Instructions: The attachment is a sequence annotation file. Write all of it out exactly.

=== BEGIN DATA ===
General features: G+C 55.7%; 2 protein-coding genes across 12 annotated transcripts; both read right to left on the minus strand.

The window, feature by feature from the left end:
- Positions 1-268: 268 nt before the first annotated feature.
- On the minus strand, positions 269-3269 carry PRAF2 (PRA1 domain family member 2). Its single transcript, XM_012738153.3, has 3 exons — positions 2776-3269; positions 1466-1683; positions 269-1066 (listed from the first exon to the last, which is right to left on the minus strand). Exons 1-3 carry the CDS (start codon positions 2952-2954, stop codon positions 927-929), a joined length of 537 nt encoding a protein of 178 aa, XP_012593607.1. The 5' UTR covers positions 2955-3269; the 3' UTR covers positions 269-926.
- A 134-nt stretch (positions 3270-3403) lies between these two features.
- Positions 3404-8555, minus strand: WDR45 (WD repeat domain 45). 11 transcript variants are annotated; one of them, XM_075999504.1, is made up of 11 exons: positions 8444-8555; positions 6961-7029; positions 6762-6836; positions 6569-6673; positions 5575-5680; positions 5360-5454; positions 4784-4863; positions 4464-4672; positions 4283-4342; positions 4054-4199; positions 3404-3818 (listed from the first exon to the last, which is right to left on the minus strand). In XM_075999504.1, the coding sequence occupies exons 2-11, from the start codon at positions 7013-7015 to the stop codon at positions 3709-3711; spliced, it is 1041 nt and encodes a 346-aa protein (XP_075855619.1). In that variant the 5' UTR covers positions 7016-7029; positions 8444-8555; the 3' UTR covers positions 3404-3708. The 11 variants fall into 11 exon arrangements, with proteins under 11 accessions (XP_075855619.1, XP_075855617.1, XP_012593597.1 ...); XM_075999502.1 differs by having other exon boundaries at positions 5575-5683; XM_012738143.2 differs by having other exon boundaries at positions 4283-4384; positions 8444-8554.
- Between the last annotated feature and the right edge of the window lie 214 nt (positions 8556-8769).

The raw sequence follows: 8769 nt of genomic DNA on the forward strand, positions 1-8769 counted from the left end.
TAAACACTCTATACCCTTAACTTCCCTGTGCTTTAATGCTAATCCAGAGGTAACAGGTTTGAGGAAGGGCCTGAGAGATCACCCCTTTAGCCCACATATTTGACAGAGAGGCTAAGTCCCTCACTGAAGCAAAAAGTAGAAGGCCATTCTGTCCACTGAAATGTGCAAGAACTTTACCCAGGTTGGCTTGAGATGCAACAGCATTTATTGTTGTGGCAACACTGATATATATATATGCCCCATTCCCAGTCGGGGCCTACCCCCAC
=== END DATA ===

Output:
General features: G+C 55.7%; 2 protein-coding genes across 12 annotated transcripts; both read right to left on the minus strand.

The window, feature by feature from the left end:
- Positions 1-268: 268 nt before the first annotated feature.
- On the minus strand, positions 269-3269 carry PRAF2 (PRA1 domain family member 2). Its single transcript, XM_012738153.3, has 3 exons — positions 2776-3269; positions 1466-1683; positions 269-1066 (listed from the first exon to the last, which is right to left on the minus strand). Exons 1-3 carry the CDS (start codon positions 2952-2954, stop codon positions 927-929), a joined length of 537 nt encoding a protein of 178 aa, XP_012593607.1. The 5' UTR covers positions 2955-3269; the 3' UTR covers positions 269-926.
- A 134-nt stretch (positions 3270-3403) lies between these two features.
- Positions 3404-8555, minus strand: WDR45 (WD repeat domain 45). 11 transcript variants are annotated; one of them, XM_075999504.1, is made up of 11 exons: positions 8444-8555; positions 6961-7029; positions 6762-6836; positions 6569-6673; positions 5575-5680; positions 5360-5454; positions 4784-4863; positions 4464-4672; positions 4283-4342; positions 4054-4199; positions 3404-3818 (listed from the first exon to the last, which is right to left on the minus strand). In XM_075999504.1, the coding sequence occupies exons 2-11, from the start codon at positions 7013-7015 to the stop codon at positions 3709-3711; spliced, it is 1041 nt and encodes a 346-aa protein (XP_075855619.1). In that variant the 5' UTR covers positions 7016-7029; positions 8444-8555; the 3' UTR covers positions 3404-3708. The 11 variants fall into 11 exon arrangements, with proteins under 11 accessions (XP_075855619.1, XP_075855617.1, XP_012593597.1 ...); XM_075999502.1 differs by having other exon boundaries at positions 5575-5683; XM_012738143.2 differs by having other exon boundaries at positions 4283-4384; positions 8444-8554.
- Between the last annotated feature and the right edge of the window lie 214 nt (positions 8556-8769).

The raw sequence follows: 8769 nt of genomic DNA on the forward strand, positions 1-8769 counted from the left end.
TAAACACTCTATACCCTTAACTTCCCTGTGCTTTAATGCTAATCCAGAGGTAACAGGTTTGAGGAAGGGCCTGAGAGATCACCCCTTTAGCCCACATATTTGACAGAGAGGCTAAGTCCCTCACTGAAGCAAAAAGTAGAAGGCCATTCTGTCCACTGAAATGTGCAAGAACTTTACCCAGGTTGGCTTGAGATGCAACAGCATTTATTGTTGTGGCAACACTGATATATATATATGCCCCATTCCCAGTCGGGGCCTACCCCCAC